Reply From Allard

The CIAM EDIC working group has taken this into consideration. I was in fact in favor of this, however the chairmen (FF subcommittee and EDIC working group) came with convincing arguments not to certify these integrated systems. The reasons are that the integrated altimeters communicate with other functional parts of the timer. It is for the certification process near impossible to verify all such interactions. On top, every firmware upgrade (even if only related to other parts than the altimeter) would require a new certification process which was considered an impossible workload for the certifiers. These arguments were convincing for me and we decided only to certify standalone altimeters.

Comments  related to this  last item
– From the Editor who does have some understanding of onboard embedded systems.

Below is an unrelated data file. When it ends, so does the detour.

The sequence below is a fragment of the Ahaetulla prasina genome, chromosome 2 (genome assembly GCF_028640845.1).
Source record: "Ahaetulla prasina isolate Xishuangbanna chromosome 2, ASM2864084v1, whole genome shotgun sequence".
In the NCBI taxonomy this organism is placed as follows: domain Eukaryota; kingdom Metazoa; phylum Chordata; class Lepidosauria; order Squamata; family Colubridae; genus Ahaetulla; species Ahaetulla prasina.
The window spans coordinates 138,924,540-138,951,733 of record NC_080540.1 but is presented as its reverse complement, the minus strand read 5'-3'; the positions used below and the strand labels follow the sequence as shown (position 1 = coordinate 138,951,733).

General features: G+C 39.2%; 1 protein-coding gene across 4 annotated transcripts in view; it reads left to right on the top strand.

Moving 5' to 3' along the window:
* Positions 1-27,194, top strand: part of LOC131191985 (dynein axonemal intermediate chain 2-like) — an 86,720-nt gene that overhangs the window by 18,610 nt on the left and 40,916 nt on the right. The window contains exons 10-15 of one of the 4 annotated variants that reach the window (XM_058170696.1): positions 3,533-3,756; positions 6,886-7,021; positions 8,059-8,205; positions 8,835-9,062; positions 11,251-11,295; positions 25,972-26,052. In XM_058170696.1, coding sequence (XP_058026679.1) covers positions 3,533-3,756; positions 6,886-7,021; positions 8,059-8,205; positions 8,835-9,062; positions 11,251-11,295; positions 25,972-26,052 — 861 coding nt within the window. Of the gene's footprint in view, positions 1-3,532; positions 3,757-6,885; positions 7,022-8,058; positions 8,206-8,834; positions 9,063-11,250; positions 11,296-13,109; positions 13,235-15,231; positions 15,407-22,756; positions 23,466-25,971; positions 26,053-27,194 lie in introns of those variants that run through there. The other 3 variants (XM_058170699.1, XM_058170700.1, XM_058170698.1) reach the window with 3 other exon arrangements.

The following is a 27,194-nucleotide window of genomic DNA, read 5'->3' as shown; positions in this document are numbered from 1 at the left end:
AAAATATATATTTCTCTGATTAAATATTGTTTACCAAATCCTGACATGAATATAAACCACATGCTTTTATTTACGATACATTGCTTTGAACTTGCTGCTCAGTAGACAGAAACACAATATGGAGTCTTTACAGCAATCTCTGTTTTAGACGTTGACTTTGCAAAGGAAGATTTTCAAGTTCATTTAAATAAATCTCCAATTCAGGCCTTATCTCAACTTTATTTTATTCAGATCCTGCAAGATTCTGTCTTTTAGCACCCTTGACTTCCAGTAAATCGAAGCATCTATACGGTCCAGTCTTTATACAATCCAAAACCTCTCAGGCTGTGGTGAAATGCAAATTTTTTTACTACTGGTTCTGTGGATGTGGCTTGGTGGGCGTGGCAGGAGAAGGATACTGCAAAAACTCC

Missing detail from the sporting code?

I was not able to find in the sporting code the requirement that the Altimeter must be a standalone device and/or not included in an electronic timer or other embedded on board system. For example, Magic Timers has an RDT unit that they do not currently sell, but this unit includes an altimeter that currently meets most of the altimeter’s specs and happens to use a different sensor than the All-Tee. But Magic Timers would be seriously unhappy if they did the changes necessary to meet the requirement only to find that all of the work was for naught because it is not a standalone unit. Note that this unit does more than All-Tee so it would be bigger and more expensive than the All-Tee. There is no commitment to produce this device.

There is the  perspective of the Timer suppliers. In an informal discussion with some other Free Flight  Electronic System Suppliers, they said they had not intentions of getting their timer certified for two reasons, that the timer would require some significant changes to bring it up to the altimeter requirements and the work to get it certified and recertified as mentioned above is too onerous.